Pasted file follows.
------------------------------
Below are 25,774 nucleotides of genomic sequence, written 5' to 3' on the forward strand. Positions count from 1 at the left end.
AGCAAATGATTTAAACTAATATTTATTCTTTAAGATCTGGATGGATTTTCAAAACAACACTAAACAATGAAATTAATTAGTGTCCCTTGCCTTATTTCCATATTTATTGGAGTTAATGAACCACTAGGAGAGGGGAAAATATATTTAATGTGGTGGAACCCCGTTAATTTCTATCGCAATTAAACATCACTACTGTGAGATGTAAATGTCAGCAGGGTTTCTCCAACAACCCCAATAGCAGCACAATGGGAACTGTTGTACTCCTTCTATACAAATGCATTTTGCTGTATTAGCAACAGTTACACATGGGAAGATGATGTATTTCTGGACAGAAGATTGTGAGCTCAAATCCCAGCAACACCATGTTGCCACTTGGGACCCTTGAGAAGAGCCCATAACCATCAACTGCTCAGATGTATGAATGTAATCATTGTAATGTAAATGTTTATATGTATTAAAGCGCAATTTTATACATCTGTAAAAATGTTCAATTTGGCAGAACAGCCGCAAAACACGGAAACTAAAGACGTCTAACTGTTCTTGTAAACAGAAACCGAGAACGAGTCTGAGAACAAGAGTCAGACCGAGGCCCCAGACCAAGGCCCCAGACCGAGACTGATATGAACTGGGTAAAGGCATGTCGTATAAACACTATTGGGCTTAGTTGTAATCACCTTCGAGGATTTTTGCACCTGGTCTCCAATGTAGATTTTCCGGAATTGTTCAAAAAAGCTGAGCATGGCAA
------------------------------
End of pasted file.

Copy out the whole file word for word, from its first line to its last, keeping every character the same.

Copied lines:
Below are 25,774 nucleotides of genomic sequence, written 5' to 3' on the forward strand. Positions count from 1 at the left end.
AGCAAATGATTTAAACTAATATTTATTCTTTAAGATCTGGATGGATTTTCAAAACAACACTAAACAATGAAATTAATTAGTGTCCCTTGCCTTATTTCCATATTTATTGGAGTTAATGAACCACTAGGAGAGGGGAAAATATATTTAATGTGGTGGAACCCCGTTAATTTCTATCGCAATTAAACATCACTACTGTGAGATGTAAATGTCAGCAGGGTTTCTCCAACAACCCCAATAGCAGCACAATGGGAACTGTTGTACTCCTTCTATACAAATGCATTTTGCTGTATTAGCAACAGTTACACATGGGAAGATGATGTATTTCTGGACAGAAGATTGTGAGCTCAAATCCCAGCAACACCATGTTGCCACTTGGGACCCTTGAGAAGAGCCCATAACCATCAACTGCTCAGATGTATGAATGTAATCATTGTAATGTAAATGTTTATATGTATTAAAGCGCAATTTTATACATCTGTAAAAATGTTCAATTTGGCAGAACAGCCGCAAAACACGGAAACTAAAGACGTCTAACTGTTCTTGTAAACAGAAACCGAGAACGAGTCTGAGAACAAGAGTCAGACCGAGGCCCCAGACCAAGGCCCCAGACCGAGACTGATATGAACTGGGTAAAGGCATGTCGTATAAACACTATTGGGCTTAGTTGTAATCACCTTCGAGGATTTTTGCACCTGGTCTCCAATGTAGATTTTCCGGAATTGTTCAAAAAAGCTGAGCATGGCAA